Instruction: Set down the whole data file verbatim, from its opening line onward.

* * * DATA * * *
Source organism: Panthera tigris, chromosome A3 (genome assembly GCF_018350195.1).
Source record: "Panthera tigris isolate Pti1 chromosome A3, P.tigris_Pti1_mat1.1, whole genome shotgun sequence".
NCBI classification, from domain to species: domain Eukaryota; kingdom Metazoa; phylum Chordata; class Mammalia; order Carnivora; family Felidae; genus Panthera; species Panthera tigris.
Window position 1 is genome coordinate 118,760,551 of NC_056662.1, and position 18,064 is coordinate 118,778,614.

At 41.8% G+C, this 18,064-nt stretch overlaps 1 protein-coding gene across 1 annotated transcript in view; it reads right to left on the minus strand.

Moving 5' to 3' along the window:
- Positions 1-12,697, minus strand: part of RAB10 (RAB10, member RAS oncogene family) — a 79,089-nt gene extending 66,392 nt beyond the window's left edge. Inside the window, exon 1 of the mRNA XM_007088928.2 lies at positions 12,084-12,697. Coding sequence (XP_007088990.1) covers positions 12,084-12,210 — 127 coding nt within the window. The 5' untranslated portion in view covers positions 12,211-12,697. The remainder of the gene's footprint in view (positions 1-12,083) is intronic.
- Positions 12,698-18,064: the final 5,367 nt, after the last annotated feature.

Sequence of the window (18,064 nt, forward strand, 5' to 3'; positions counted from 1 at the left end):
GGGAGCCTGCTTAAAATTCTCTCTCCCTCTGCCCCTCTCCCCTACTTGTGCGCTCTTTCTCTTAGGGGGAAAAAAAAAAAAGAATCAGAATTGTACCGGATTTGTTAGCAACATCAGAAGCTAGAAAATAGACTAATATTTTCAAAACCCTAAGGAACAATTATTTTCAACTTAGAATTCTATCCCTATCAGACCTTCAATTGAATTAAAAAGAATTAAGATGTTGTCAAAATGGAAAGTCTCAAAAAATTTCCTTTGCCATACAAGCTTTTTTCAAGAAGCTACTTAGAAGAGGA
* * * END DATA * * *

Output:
Source organism: Panthera tigris, chromosome A3 (genome assembly GCF_018350195.1).
Source record: "Panthera tigris isolate Pti1 chromosome A3, P.tigris_Pti1_mat1.1, whole genome shotgun sequence".
NCBI classification, from domain to species: domain Eukaryota; kingdom Metazoa; phylum Chordata; class Mammalia; order Carnivora; family Felidae; genus Panthera; species Panthera tigris.
Window position 1 is genome coordinate 118,760,551 of NC_056662.1, and position 18,064 is coordinate 118,778,614.

At 41.8% G+C, this 18,064-nt stretch overlaps 1 protein-coding gene across 1 annotated transcript in view; it reads right to left on the minus strand.

Moving 5' to 3' along the window:
- Positions 1-12,697, minus strand: part of RAB10 (RAB10, member RAS oncogene family) — a 79,089-nt gene extending 66,392 nt beyond the window's left edge. Inside the window, exon 1 of the mRNA XM_007088928.2 lies at positions 12,084-12,697. Coding sequence (XP_007088990.1) covers positions 12,084-12,210 — 127 coding nt within the window. The 5' untranslated portion in view covers positions 12,211-12,697. The remainder of the gene's footprint in view (positions 1-12,083) is intronic.
- Positions 12,698-18,064: the final 5,367 nt, after the last annotated feature.

Sequence of the window (18,064 nt, forward strand, 5' to 3'; positions counted from 1 at the left end):
GGGAGCCTGCTTAAAATTCTCTCTCCCTCTGCCCCTCTCCCCTACTTGTGCGCTCTTTCTCTTAGGGGGAAAAAAAAAAAAGAATCAGAATTGTACCGGATTTGTTAGCAACATCAGAAGCTAGAAAATAGACTAATATTTTCAAAACCCTAAGGAACAATTATTTTCAACTTAGAATTCTATCCCTATCAGACCTTCAATTGAATTAAAAAGAATTAAGATGTTGTCAAAATGGAAAGTCTCAAAAAATTTCCTTTGCCATACAAGCTTTTTTCAAGAAGCTACTTAGAAGAGGA